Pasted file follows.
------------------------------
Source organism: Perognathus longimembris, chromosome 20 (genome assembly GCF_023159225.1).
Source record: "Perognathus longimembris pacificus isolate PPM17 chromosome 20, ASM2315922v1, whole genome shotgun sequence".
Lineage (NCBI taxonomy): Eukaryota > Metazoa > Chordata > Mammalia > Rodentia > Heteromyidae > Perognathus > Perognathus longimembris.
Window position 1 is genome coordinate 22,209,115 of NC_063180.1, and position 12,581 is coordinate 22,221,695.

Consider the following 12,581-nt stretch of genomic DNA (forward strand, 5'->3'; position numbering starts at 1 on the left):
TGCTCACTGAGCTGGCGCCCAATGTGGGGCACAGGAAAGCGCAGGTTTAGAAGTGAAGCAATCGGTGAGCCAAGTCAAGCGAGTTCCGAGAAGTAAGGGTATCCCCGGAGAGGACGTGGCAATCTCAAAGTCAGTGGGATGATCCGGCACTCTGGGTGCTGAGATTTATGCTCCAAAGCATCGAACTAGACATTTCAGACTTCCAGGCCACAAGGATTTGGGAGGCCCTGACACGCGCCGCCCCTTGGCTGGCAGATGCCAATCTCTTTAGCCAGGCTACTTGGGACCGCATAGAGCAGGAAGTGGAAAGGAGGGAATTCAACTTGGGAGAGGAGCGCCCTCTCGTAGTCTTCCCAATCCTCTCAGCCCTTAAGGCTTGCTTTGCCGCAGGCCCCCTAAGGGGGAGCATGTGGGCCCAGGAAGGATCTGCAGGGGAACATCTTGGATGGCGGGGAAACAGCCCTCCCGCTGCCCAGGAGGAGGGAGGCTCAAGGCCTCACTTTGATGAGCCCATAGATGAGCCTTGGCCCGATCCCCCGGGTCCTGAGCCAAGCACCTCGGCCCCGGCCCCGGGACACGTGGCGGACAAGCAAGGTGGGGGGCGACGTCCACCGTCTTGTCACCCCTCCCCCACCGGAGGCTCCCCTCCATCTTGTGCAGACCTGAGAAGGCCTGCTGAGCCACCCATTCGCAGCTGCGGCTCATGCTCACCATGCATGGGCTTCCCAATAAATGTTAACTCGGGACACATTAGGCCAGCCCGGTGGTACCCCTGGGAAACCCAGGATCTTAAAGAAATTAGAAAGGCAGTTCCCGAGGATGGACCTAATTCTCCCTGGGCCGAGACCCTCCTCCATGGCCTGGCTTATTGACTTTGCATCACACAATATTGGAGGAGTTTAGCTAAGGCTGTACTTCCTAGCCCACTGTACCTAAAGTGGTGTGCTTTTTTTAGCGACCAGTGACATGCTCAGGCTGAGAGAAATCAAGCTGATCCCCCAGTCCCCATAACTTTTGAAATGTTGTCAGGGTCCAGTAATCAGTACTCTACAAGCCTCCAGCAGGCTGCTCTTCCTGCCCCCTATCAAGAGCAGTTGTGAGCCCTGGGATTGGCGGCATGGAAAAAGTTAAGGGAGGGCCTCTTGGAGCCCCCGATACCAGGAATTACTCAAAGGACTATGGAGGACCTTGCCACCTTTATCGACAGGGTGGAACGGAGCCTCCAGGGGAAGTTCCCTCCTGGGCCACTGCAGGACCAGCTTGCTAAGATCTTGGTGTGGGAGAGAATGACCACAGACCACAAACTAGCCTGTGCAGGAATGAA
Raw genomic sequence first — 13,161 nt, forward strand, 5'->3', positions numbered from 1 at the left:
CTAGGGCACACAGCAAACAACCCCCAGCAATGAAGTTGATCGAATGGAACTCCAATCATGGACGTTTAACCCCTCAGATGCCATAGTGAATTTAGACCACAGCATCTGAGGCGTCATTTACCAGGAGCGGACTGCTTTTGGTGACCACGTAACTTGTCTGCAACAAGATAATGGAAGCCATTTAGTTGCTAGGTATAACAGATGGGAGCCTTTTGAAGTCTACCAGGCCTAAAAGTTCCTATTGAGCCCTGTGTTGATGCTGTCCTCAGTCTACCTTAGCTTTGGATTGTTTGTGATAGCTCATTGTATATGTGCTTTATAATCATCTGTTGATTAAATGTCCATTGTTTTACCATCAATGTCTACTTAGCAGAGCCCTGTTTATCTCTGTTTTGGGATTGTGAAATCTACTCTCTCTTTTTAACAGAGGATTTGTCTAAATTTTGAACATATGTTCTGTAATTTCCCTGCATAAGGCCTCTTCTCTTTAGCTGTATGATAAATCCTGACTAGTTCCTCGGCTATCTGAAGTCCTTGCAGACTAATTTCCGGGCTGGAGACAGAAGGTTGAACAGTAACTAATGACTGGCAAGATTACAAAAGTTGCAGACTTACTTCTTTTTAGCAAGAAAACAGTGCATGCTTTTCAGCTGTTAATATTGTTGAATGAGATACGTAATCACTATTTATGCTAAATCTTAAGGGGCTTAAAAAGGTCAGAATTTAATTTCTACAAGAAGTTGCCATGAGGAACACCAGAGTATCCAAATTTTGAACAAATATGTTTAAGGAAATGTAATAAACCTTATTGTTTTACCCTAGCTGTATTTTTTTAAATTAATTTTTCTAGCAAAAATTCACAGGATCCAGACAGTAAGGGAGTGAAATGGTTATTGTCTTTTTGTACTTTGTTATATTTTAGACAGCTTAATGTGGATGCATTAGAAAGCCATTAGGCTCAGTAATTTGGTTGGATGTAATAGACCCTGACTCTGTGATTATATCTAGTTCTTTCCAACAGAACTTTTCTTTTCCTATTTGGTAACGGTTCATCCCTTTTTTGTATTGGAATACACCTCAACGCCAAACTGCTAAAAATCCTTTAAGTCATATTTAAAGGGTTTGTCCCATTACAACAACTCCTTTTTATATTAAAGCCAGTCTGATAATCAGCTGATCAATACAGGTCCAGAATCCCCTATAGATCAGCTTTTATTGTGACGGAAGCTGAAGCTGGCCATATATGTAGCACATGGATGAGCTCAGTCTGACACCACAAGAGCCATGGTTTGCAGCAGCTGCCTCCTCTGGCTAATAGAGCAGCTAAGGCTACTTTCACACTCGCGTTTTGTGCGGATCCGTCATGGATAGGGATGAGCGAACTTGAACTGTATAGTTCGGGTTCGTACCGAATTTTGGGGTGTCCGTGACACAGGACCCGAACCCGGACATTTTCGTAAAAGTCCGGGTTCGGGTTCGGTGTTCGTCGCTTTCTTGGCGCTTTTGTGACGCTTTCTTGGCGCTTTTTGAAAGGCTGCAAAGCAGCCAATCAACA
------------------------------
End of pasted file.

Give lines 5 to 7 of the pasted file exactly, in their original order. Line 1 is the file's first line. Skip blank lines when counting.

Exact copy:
Consider the following 12,581-nt stretch of genomic DNA (forward strand, 5'->3'; position numbering starts at 1 on the left):
TGCTCACTGAGCTGGCGCCCAATGTGGGGCACAGGAAAGCGCAGGTTTAGAAGTGAAGCAATCGGTGAGCCAAGTCAAGCGAGTTCCGAGAAGTAAGGGTATCCCCGGAGAGGACGTGGCAATCTCAAAGTCAGTGGGATGATCCGGCACTCTGGGTGCTGAGATTTATGCTCCAAAGCATCGAACTAGACATTTCAGACTTCCAGGCCACAAGGATTTGGGAGGCCCTGACACGCGCCGCCCCTTGGCTGGCAGATGCCAATCTCTTTAGCCAGGCTACTTGGGACCGCATAGAGCAGGAAGTGGAAAGGAGGGAATTCAACTTGGGAGAGGAGCGCCCTCTCGTAGTCTTCCCAATCCTCTCAGCCCTTAAGGCTTGCTTTGCCGCAGGCCCCCTAAGGGGGAGCATGTGGGCCCAGGAAGGATCTGCAGGGGAACATCTTGGATGGCGGGGAAACAGCCCTCCCGCTGCCCAGGAGGAGGGAGGCTCAAGGCCTCACTTTGATGAGCCCATAGATGAGCCTTGGCCCGATCCCCCGGGTCCTGAGCCAAGCACCTCGGCCCCGGCCCCGGGACACGTGGCGGACAAGCAAGGTGGGGGGCGACGTCCACCGTCTTGTCACCCCTCCCCCACCGGAGGCTCCCCTCCATCTTGTGCAGACCTGAGAAGGCCTGCTGAGCCACCCATTCGCAGCTGCGGCTCATGCTCACCATGCATGGGCTTCCCAATAAATGTTAACTCGGGACACATTAGGCCAGCCCGGTGGTACCCCTGGGAAACCCAGGATCTTAAAGAAATTAGAAAGGCAGTTCCCGAGGATGGACCTAATTCTCCCTGGGCCGAGACCCTCCTCCATGGCCTGGCTTATTGACTTTGCATCACACAATATTGGAGGAGTTTAGCTAAGGCTGTACTTCCTAGCCCACTGTACCTAAAGTGGTGTGCTTTTTTTAGCGACCAGTGACATGCTCAGGCTGAGAGAAATCAAGCTGATCCCCCAGTCCCCATAACTTTTGAAATGTTGTCAGGGTCCAGTAATCAGTACTCTACAAGCCTCCAGCAGGCTGCTCTTCCTGCCCCCTATCAAGAGCAGTTGTGAGCCCTGGGATTGGCGGCATGGAAAAAGTTAAGGGAGGGCCTCTTGGAGCCCCCGATACCAGGAATTACTCAAAGGACTATGGAGGACCTTGCCACCTTTATCGACAGGGTGGAACGGAGCCTCCAGGGGAAGTTCCCTCCTGGGCCACTGCAGGACCAGCTTGCTAAGATCTTGGTGTGGGAGAGAATGACCACAGACCACAAACTAGCCTGTGCAGGAATGAA
Raw genomic sequence first — 13,161 nt, forward strand, 5'->3', positions numbered from 1 at the left: